There’s something extra satisfying about getting into something that feels like an established part of the science fiction world that is so often still a bit of a boys’ club. It felt amazing to see them publish my strange story about monkey-people and periods and love and childbirth.

What’s your favourite short story?

I think I’d have to go with Joanna Quinn’s ‘War of all against all’. It was on the reading list for a brilliant short story writing course I did with Comma Press, taught by the fabulous Sarah Schofield. For me, it delivers on its science fiction concept beautifully with such empathy and humanity, and the reveal happens at just the right time to give you a real punch in the gut. I still think about it a lot.

Who’s your favourite female author and why?

Arrrrghhhh that’s an impossible question! I love so many and they are all very different sorts of loves. I’m working my way through all of Ursula K Le Guin’s work that I haven’t read before at the moment, and it’s her wisdom that keeps taking my breath away. That sense of ‘Wow, yes, that is the way of things, even though no one else says it. How does she know??’

She also makes me believe that big, wild, ambitious, strange books can be important and powerful, when it sometimes seems to me like the literary mainstream is only interested in restraint. I was reading her guide to writing, Steering the Craft, the week she died, and it taught me so much. Her advice is so practical and no-nonsense, however huge and other-worldly her stories are.

What does weird fiction mean to you?

I think I write weird fiction even when I don’t mean to! It’s the main thing people comment on about my work, even when I don’t think what I’ve written is anything to do with the science fiction or fantasy genres.

I suppose it’s more about a way of looking at the world that twists things a bit, or comes at ideas from an unusual or surprising angle. I like to point at things and go: ‘Isn’t this thing here odd/funny/poignant if we look at it like this?’ All my favourite writers, who you could probably describe as ‘weird fiction’ writers in some form or another, it feels like what they’re all doing in their stories is: ‘Yes, but. What if?’

What’s a trope of fiction that gets on your nerves and why?

You know what, I really hate a clunky ‘and this is how come I’m writing this down and you get to read it’ explanation in first-person narratives. It’s just a bit inelegant, isn’t it? Like, I know I’m reading a novel. You don’t have to force your protagonist to be the sort of person who always carries a diary around with her because she’s trying to jog her memory about her dead sister or some other thin backstory reason.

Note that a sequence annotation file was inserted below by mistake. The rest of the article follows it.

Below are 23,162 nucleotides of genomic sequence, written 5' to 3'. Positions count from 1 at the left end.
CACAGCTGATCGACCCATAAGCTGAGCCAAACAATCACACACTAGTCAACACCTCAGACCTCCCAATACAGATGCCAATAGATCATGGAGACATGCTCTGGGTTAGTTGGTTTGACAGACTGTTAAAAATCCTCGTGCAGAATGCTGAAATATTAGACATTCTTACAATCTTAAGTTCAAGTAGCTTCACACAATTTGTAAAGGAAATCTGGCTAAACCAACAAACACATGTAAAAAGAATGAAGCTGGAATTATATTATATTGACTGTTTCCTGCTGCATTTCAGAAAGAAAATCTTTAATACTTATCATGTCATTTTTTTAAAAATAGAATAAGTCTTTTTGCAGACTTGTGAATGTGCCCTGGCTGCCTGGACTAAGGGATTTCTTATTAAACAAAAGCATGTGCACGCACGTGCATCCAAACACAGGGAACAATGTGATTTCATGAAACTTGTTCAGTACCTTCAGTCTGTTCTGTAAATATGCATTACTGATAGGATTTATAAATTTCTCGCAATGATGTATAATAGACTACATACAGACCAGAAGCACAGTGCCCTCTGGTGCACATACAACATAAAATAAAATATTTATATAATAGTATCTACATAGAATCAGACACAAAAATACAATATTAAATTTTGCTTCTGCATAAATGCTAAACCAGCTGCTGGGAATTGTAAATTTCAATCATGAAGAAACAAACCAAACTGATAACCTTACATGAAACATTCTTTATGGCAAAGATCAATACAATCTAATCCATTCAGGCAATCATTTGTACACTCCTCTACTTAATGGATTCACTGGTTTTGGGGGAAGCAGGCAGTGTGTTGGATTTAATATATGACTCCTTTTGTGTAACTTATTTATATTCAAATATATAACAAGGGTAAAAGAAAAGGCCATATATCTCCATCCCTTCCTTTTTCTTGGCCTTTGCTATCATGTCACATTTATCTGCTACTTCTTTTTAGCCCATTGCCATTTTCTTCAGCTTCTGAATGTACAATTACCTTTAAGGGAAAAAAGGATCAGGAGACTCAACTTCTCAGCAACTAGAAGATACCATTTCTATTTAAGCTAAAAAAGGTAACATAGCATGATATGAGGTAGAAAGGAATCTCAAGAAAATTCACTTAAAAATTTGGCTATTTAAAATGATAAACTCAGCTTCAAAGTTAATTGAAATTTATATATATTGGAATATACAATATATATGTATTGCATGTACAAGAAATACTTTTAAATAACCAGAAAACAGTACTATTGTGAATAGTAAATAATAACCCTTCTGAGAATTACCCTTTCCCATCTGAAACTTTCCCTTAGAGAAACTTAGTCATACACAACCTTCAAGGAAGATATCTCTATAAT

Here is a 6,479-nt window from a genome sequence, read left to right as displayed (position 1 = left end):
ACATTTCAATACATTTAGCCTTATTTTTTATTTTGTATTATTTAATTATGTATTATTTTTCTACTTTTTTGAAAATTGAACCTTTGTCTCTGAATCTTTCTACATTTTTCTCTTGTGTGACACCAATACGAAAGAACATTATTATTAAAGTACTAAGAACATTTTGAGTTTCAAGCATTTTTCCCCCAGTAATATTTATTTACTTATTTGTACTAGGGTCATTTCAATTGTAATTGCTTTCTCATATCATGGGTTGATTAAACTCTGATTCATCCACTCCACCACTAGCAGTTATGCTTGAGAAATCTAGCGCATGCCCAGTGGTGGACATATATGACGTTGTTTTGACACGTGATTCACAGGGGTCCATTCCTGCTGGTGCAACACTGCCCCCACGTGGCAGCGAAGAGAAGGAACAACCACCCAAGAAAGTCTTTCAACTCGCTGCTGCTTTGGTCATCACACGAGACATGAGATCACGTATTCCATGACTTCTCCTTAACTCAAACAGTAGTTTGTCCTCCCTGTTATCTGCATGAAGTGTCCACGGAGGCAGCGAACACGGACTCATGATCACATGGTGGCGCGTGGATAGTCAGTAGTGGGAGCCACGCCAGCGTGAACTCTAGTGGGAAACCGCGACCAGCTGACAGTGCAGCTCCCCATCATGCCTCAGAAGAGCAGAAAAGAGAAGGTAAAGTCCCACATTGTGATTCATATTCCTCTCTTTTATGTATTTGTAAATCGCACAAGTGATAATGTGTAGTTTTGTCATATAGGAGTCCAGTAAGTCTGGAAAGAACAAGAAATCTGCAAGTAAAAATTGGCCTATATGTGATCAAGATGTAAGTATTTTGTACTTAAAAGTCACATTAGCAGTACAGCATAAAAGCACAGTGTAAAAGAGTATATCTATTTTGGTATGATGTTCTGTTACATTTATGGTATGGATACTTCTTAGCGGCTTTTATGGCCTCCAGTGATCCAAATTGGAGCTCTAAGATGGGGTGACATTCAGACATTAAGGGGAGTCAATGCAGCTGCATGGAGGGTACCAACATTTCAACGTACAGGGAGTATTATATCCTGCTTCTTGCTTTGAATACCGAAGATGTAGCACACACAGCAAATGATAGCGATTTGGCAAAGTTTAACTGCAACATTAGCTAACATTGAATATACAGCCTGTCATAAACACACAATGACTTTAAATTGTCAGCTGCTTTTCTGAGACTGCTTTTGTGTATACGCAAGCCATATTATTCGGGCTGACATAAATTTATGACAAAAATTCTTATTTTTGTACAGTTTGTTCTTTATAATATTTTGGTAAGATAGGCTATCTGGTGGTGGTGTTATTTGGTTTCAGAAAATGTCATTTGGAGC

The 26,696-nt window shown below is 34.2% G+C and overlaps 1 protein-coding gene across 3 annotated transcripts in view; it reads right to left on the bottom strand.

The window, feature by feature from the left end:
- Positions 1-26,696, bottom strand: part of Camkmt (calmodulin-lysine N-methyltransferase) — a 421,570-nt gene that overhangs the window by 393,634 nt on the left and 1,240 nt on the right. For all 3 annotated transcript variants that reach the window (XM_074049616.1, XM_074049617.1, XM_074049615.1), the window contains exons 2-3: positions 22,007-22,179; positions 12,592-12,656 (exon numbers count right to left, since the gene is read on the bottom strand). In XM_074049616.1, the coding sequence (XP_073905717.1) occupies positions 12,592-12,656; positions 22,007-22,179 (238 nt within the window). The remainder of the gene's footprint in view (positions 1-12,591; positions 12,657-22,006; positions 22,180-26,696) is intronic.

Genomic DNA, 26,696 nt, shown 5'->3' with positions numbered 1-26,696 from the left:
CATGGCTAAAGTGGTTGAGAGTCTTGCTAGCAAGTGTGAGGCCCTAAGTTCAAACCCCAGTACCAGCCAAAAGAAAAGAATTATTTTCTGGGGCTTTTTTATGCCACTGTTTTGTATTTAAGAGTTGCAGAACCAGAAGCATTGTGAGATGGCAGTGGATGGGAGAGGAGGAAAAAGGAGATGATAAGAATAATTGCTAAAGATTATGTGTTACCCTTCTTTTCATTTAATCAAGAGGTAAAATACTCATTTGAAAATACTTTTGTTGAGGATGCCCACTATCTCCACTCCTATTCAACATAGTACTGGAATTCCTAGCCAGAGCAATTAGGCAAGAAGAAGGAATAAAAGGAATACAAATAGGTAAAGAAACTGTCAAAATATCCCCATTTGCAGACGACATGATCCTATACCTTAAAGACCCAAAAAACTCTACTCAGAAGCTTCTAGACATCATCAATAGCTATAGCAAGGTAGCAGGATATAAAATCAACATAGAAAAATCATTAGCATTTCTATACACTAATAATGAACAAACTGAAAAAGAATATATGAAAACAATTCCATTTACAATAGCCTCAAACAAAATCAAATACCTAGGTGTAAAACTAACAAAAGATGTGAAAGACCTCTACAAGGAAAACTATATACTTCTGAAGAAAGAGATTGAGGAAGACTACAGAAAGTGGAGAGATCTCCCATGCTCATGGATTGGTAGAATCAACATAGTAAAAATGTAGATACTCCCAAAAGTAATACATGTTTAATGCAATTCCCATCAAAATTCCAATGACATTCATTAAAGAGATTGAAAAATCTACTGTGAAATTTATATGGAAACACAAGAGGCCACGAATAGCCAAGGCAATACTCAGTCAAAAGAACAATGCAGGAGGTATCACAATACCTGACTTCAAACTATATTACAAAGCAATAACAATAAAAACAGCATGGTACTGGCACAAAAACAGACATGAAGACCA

Where can readers find out more about you?

You can read some of my short stories and other ramblings over on my website at abihynes.wordpress.com

Or I’m much funnier on Twitter at @AbiFaro

Keep your eyes peeled for Disturbing the Beast

Disturbing the Beast anthologyDisturbing the Beast is a collection of weird fiction stories by some of the best women writers in the UK, featuring Kirsty Logan and Aliya Whiteley.

Submit to the collection by the 14th September.

Support the Disturbing the Beast Kickstarter campaign: Weird fiction from women writers featuring Aliya Whiteley, Kirsty Logan and more. 

Irenosen Okojie on weird fiction

We chat with talented writer Irenosen Okojie about weird fiction, writers we admire and writing tropes that are just the worst…

Tell us about a writing moment of yours that you’re most proud of

Irenosen OkojieProbably winning a Betty Trask Award for my debut novel, Butterfly Fish. It was completely unexpected, a really nice acknowledgement of years of hard work, not just for me but for all the people who supported me getting to that point. I remember walking around in a daze that day thinking there must have been some error! Maybe they meant another Irenosen Okojie, my doppelganger who’d written a book with the exact same title. What a nightmare! The thought made me feel as though I’d break out in hives! I managed to calm myself down though and the paranoia went away once my publisher confirmed.

Tell us about your favourite short story

Any story from Dennis Johnson’s Jesus’s Son. I always mention him because it really is a tremendous piece of work. It’s still my favourite collection. These surreal, dark interconnected stories make you reassess your ideas around empathy, loss and what it means to be human.